What kind of perfect school should be? Scientists’ opinion
The Moscow Higher School of Social and Economic Sciences found out what the school should be like to give the highest educational results. International and domestic research, as well as examples from other countries, helped them to do so. Specialists say: primary school should last six years, the school itself should not exceed 800 students, and bullying and cheating should be eliminated. Besides, the lecture model of teaching should become a thing of the past: pupils should talk more and not sit in the classroom.
Elena Lenskaya, Dean of the Faculty of Management in Education, noted that modern educational complexes designed for several thousand students are outdated: they are difficult to manage and they depersonalize students. Schools should be small, and the state should support small rural schools with disabilities most of all – as in Estonia, which has already been ranked first twice in Europe in the international student assessment programme PISA.
In an ideal school, the performance of tasks takes no more than 45 minutes per day. And all the assignments must be checked by the teacher and it is not so important to put the grade in the points. In primary school, you can just praise the student and point him or her to topics in which he or she should be more attentive – in short, make sure that the self-esteem of the child does not suffer. The scientists’ proposal is based on the experience of other countries where this system has long been used (e.g. Finland).
Speaking of junior classes: specialists offer to “extend” primary school from 4 to 6 years. The usefulness of this, again, has been proven by other countries: Russia has the shortest primary school in Europe. The “beginning” must last longer, if only because it is during this period that the child has the basis for further subject study and must have time to consolidate itself. Some researchers believe that, for example, the speed of reading does not change much in a person from the age of 12 years: that is, approximately from the 5th grade a person reads at the same speed as an adult. And it is logical to spend more time developing this skill to make it easier for the student to master the further curriculum.
An important sign of an ideal school is that teachers communicate with each other on professional topics. This means more round tables, briefings, curriculum discussions and optimal student workload. At the same time, homework for each subject should be in balance with each other, so that it does not work that the child does a commensurate amount of each of the subjects on the same day.
Another sad statistics of Russian schools – almost every headmaster in the TALIS study admitted that students in his school are cheating. In an ideal school, a student does not cheat because the system is not designed to get good results in any way. And teachers don’t turn a blind eye to cheat sheets at important regional checkups.
In an ideal school, specialized training is not mass-produced. That is, all schoolchildren are not divided into doctors, engineers, cadets and other specialized students. After all, a child can change his or her mind a hundred times, and earned regalia, diplomas and additional points and benefits on admission will pull him or her back into an unloved profession. Meanwhile, the country has already started to open engineering kindergartens – what will all these children eventually work as?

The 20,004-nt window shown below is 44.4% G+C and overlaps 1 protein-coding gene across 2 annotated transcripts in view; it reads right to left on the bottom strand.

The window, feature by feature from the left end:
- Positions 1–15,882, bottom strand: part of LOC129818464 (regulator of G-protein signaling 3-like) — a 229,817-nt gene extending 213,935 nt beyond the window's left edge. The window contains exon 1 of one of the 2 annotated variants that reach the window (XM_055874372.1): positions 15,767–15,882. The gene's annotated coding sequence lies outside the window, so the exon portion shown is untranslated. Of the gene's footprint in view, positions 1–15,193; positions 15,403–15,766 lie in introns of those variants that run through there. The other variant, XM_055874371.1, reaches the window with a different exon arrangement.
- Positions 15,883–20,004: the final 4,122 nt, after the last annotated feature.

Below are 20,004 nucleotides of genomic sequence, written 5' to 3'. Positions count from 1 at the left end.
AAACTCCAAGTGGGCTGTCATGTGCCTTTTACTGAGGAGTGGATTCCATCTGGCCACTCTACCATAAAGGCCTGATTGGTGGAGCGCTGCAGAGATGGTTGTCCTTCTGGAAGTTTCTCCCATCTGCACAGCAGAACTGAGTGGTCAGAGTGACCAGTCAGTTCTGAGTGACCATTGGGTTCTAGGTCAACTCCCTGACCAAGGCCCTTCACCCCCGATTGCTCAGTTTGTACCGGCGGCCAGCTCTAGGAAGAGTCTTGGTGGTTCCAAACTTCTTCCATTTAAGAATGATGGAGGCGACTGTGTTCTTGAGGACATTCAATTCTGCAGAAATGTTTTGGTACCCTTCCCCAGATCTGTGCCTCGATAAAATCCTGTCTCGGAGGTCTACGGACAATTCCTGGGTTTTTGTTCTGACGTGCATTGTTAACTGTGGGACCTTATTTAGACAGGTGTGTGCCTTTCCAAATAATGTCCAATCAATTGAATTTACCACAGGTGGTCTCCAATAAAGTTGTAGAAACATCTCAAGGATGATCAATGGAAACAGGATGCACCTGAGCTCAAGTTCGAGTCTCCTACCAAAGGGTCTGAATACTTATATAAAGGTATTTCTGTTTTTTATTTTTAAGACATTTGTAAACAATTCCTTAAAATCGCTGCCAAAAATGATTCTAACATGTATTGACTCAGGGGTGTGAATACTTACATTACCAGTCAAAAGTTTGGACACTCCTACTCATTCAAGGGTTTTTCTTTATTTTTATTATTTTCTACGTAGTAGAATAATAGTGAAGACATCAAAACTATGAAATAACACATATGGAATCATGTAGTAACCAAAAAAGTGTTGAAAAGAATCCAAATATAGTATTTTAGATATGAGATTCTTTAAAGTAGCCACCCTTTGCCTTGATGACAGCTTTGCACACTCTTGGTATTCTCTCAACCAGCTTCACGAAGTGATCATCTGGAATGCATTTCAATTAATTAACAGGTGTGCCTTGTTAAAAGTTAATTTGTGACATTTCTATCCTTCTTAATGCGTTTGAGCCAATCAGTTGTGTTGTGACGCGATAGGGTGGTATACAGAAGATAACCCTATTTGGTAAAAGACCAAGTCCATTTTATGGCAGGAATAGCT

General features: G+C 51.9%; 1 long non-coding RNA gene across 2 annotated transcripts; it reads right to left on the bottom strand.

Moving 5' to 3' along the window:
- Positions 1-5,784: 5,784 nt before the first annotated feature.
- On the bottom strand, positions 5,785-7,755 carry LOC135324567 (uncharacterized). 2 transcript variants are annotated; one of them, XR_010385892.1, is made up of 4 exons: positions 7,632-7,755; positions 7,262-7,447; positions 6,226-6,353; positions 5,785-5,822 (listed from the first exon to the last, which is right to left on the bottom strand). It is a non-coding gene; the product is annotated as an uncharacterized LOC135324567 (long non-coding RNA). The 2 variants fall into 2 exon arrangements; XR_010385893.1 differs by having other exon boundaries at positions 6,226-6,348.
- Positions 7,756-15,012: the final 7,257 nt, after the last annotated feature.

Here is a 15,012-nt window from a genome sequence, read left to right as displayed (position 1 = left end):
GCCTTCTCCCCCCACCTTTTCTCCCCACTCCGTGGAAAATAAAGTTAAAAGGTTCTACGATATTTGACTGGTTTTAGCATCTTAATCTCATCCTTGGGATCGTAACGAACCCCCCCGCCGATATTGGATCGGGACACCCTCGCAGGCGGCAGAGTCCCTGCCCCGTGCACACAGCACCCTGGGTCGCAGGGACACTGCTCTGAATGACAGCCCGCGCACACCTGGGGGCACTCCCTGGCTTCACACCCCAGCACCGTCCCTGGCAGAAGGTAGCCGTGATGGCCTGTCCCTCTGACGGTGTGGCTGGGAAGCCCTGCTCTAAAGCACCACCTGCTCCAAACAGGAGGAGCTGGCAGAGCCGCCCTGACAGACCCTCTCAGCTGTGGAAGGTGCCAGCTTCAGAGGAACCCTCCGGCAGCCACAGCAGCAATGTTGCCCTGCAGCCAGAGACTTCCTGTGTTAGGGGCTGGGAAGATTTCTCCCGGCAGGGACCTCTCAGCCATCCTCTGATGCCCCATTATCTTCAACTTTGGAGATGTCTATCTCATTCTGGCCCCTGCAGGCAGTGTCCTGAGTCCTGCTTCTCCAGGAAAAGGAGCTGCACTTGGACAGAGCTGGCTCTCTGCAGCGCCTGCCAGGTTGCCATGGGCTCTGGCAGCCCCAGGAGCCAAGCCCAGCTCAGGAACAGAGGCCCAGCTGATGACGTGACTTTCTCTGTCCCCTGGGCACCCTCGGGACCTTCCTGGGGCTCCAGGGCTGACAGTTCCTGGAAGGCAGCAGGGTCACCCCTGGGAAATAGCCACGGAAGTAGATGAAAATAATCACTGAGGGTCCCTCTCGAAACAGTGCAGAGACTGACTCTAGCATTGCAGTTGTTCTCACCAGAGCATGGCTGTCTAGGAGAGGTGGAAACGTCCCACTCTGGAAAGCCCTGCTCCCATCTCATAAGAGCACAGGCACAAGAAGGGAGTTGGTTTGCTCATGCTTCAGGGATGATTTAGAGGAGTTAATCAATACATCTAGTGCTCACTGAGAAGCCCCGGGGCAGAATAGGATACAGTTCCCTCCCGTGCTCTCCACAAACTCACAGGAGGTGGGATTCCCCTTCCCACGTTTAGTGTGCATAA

And, of course, the ideal school should be taught by real professionals. In South Korea, for example, only 30% of university graduates go straight to work in schools after the institute – the rest have to “pull” their skills within one or two years to pass the professional exam. The rotation system borrowed from Asian countries would also have a beneficial impact: teachers and headmasters cannot work in the same institution for more than 5 years. All teachers in an ideal school should be interested in introducing new teaching methods: for example, “inverted class”, when a student learns a new topic at home and comes to class to parse tasks with the teacher, or a project method or group work.
Meanwhile, the country’s school system is far from ideal. For example, instead of reducing schools, they are combined to create huge and difficult-to-manage school complexes. Teachers, especially in rural schools, teach “the old-fashioned way” – without introducing new methods, simply by telling the subject and checking “homework”. And in general, the pedagogical composition of schools is more than 50% composed of people over 45 years old.
However, one cannot but be glad that today the state pays much attention to the training of teachers and the change of teaching methods in schools. The buildings are actively equipped with new equipment (interactive whiteboards, laptops, laboratories with 3D printers and laser machines, robotics classrooms, media equipment, etc.), and the teachers themselves are taught to engage children of the digital generation through electronic textbooks, online lessons and other technologies that the previous generation did not even dream about. What will happen to the school system next will show time, but for now we can only observe trends. Can we make our schoolchildren the smartest and most erudite? What will the development of inclusive education lead to? How will children be affected by permanent presence in the online space? So far, these and other questions have no answers.